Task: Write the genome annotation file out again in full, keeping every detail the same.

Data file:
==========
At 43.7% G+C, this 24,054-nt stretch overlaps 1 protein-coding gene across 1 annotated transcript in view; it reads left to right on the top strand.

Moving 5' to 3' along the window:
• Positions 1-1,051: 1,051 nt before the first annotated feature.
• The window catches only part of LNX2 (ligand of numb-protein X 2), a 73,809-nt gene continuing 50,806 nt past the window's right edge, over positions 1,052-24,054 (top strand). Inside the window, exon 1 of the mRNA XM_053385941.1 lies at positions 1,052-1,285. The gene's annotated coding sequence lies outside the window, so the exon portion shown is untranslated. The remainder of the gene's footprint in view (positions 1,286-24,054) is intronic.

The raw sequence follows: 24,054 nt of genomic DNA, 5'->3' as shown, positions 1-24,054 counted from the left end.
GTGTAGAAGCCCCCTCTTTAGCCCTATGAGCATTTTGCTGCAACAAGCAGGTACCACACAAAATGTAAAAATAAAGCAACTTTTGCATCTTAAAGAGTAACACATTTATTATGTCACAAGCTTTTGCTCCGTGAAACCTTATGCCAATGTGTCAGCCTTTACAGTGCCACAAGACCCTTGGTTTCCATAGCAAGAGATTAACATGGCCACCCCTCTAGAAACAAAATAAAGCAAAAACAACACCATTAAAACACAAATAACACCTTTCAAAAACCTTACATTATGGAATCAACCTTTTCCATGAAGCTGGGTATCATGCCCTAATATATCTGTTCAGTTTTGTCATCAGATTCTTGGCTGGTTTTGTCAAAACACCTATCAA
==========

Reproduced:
At 43.7% G+C, this 24,054-nt stretch overlaps 1 protein-coding gene across 1 annotated transcript in view; it reads left to right on the top strand.

Moving 5' to 3' along the window:
• Positions 1-1,051: 1,051 nt before the first annotated feature.
• The window catches only part of LNX2 (ligand of numb-protein X 2), a 73,809-nt gene continuing 50,806 nt past the window's right edge, over positions 1,052-24,054 (top strand). Inside the window, exon 1 of the mRNA XM_053385941.1 lies at positions 1,052-1,285. The gene's annotated coding sequence lies outside the window, so the exon portion shown is untranslated. The remainder of the gene's footprint in view (positions 1,286-24,054) is intronic.

The raw sequence follows: 24,054 nt of genomic DNA, 5'->3' as shown, positions 1-24,054 counted from the left end.
GTGTAGAAGCCCCCTCTTTAGCCCTATGAGCATTTTGCTGCAACAAGCAGGTACCACACAAAATGTAAAAATAAAGCAACTTTTGCATCTTAAAGAGTAACACATTTATTATGTCACAAGCTTTTGCTCCGTGAAACCTTATGCCAATGTGTCAGCCTTTACAGTGCCACAAGACCCTTGGTTTCCATAGCAAGAGATTAACATGGCCACCCCTCTAGAAACAAAATAAAGCAAAAACAACACCATTAAAACACAAATAACACCTTTCAAAAACCTTACATTATGGAATCAACCTTTTCCATGAAGCTGGGTATCATGCCCTAATATATCTGTTCAGTTTTGTCATCAGATTCTTGGCTGGTTTTGTCAAAACACCTATCAA